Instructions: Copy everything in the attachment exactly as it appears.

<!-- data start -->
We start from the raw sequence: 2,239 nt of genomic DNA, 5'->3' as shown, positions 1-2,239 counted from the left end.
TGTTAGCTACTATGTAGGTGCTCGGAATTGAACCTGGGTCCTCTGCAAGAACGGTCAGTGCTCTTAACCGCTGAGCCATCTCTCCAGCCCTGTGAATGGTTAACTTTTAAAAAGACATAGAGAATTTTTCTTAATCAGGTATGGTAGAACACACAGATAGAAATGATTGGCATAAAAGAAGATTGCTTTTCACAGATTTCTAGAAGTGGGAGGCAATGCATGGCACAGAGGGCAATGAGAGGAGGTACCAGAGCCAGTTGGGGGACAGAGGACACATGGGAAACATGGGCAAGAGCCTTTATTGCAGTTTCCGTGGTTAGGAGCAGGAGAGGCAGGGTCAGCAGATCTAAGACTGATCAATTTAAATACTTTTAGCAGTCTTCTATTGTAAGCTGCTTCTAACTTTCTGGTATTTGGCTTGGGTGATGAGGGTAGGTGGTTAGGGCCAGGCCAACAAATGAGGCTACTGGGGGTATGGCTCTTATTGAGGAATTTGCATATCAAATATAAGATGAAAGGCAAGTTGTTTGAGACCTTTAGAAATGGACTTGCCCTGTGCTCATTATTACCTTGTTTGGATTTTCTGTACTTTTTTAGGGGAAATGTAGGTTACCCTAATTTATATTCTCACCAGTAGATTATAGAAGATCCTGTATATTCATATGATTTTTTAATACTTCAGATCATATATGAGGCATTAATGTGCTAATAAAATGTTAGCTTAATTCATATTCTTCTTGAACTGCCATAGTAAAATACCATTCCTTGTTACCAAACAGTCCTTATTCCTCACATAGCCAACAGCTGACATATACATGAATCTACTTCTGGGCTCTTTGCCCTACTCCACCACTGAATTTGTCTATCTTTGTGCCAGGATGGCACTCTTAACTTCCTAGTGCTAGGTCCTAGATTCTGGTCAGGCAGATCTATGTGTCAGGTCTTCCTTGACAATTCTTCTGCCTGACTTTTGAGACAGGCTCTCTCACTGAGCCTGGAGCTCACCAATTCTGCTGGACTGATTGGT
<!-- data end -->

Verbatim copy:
We start from the raw sequence: 2,239 nt of genomic DNA, 5'->3' as shown, positions 1-2,239 counted from the left end.
TGTTAGCTACTATGTAGGTGCTCGGAATTGAACCTGGGTCCTCTGCAAGAACGGTCAGTGCTCTTAACCGCTGAGCCATCTCTCCAGCCCTGTGAATGGTTAACTTTTAAAAAGACATAGAGAATTTTTCTTAATCAGGTATGGTAGAACACACAGATAGAAATGATTGGCATAAAAGAAGATTGCTTTTCACAGATTTCTAGAAGTGGGAGGCAATGCATGGCACAGAGGGCAATGAGAGGAGGTACCAGAGCCAGTTGGGGGACAGAGGACACATGGGAAACATGGGCAAGAGCCTTTATTGCAGTTTCCGTGGTTAGGAGCAGGAGAGGCAGGGTCAGCAGATCTAAGACTGATCAATTTAAATACTTTTAGCAGTCTTCTATTGTAAGCTGCTTCTAACTTTCTGGTATTTGGCTTGGGTGATGAGGGTAGGTGGTTAGGGCCAGGCCAACAAATGAGGCTACTGGGGGTATGGCTCTTATTGAGGAATTTGCATATCAAATATAAGATGAAAGGCAAGTTGTTTGAGACCTTTAGAAATGGACTTGCCCTGTGCTCATTATTACCTTGTTTGGATTTTCTGTACTTTTTTAGGGGAAATGTAGGTTACCCTAATTTATATTCTCACCAGTAGATTATAGAAGATCCTGTATATTCATATGATTTTTTAATACTTCAGATCATATATGAGGCATTAATGTGCTAATAAAATGTTAGCTTAATTCATATTCTTCTTGAACTGCCATAGTAAAATACCATTCCTTGTTACCAAACAGTCCTTATTCCTCACATAGCCAACAGCTGACATATACATGAATCTACTTCTGGGCTCTTTGCCCTACTCCACCACTGAATTTGTCTATCTTTGTGCCAGGATGGCACTCTTAACTTCCTAGTGCTAGGTCCTAGATTCTGGTCAGGCAGATCTATGTGTCAGGTCTTCCTTGACAATTCTTCTGCCTGACTTTTGAGACAGGCTCTCTCACTGAGCCTGGAGCTCACCAATTCTGCTGGACTGATTGGT